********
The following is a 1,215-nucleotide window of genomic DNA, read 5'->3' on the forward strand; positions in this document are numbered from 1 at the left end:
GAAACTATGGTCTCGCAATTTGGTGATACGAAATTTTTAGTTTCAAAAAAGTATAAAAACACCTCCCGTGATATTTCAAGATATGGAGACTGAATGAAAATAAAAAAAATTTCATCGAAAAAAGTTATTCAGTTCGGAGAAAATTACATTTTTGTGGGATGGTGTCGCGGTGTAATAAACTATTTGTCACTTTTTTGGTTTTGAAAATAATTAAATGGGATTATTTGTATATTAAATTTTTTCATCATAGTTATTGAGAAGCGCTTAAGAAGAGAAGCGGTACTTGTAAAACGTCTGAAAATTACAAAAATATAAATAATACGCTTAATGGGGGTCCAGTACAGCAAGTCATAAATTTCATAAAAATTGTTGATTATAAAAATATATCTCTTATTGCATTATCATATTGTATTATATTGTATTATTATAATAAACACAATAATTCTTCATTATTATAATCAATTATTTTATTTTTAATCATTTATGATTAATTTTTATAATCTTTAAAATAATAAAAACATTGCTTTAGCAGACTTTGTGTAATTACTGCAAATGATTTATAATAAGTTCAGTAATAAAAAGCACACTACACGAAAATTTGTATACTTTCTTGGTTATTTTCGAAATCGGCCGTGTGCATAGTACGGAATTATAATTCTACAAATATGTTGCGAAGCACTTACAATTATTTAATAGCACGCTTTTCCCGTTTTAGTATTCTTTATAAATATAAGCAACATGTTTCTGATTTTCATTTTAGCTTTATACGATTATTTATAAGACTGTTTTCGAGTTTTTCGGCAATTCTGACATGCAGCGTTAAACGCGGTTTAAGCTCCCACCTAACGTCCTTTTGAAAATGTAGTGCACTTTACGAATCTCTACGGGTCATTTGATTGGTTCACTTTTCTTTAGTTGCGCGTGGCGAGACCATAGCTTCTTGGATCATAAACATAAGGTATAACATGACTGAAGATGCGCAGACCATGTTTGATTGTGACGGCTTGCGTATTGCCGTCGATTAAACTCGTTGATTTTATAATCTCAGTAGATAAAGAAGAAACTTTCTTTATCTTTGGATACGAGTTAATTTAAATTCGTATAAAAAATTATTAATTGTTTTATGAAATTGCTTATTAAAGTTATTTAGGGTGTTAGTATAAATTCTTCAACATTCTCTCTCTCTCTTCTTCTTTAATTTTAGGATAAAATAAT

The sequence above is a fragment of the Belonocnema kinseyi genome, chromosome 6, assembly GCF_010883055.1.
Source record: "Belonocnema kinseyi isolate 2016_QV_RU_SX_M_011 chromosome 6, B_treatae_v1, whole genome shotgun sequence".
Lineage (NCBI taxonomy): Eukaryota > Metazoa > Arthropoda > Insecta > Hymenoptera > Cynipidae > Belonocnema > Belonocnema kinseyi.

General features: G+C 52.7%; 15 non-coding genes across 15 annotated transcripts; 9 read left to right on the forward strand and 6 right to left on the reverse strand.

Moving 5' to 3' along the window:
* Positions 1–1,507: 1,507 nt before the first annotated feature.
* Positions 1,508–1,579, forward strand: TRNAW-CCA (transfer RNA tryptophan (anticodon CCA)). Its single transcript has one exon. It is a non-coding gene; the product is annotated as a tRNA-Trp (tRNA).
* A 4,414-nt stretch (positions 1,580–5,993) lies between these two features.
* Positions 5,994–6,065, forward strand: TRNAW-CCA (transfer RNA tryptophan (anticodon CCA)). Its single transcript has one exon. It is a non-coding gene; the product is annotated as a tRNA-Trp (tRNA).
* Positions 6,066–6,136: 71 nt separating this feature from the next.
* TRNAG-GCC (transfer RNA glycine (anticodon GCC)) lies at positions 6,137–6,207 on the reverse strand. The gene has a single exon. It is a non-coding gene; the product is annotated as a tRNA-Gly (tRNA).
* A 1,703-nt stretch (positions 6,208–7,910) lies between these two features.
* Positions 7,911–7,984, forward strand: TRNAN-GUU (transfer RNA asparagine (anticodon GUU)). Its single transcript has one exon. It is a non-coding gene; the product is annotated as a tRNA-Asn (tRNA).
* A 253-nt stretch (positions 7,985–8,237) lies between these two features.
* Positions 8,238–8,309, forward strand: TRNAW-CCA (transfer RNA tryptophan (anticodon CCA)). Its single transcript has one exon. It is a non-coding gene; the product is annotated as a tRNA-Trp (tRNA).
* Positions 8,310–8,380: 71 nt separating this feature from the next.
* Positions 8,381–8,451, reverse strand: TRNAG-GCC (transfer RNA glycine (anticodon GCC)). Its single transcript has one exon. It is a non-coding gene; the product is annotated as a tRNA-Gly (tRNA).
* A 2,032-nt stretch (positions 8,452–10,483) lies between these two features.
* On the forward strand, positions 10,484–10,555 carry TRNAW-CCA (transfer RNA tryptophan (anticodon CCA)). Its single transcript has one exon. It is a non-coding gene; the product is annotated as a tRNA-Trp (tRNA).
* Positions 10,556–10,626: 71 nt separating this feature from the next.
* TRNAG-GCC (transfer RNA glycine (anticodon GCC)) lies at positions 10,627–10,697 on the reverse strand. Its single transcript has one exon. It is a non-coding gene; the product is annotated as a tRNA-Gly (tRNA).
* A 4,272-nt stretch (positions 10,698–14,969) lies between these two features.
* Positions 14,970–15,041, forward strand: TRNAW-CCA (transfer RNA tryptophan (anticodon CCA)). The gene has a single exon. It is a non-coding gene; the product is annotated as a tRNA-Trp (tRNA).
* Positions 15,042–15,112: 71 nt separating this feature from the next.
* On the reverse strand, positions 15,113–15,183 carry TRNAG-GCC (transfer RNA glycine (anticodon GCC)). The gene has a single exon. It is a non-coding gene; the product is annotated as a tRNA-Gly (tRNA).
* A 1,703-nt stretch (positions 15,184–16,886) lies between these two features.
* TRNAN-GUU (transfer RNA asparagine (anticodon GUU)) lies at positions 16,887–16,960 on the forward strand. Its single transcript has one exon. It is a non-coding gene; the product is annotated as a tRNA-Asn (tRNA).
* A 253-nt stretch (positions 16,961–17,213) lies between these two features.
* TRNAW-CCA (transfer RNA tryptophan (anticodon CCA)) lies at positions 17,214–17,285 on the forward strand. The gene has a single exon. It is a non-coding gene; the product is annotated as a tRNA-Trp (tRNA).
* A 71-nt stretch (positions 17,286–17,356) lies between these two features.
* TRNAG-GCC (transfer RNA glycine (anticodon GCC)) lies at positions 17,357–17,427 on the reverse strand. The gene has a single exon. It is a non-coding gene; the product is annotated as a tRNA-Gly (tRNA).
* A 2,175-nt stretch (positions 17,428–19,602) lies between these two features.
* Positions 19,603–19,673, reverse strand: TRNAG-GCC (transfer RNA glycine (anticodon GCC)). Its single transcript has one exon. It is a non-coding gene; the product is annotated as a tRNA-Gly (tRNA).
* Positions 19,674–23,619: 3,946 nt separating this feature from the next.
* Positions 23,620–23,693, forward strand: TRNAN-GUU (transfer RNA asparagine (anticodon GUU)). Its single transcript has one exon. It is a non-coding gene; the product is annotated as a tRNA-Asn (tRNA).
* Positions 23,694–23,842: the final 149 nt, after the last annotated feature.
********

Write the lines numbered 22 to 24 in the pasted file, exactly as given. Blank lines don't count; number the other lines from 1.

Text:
* Positions 10,556–10,626: 71 nt separating this feature from the next.
* TRNAG-GCC (transfer RNA glycine (anticodon GCC)) lies at positions 10,627–10,697 on the reverse strand. Its single transcript has one exon. It is a non-coding gene; the product is annotated as a tRNA-Gly (tRNA).
* A 4,272-nt stretch (positions 10,698–14,969) lies between these two features.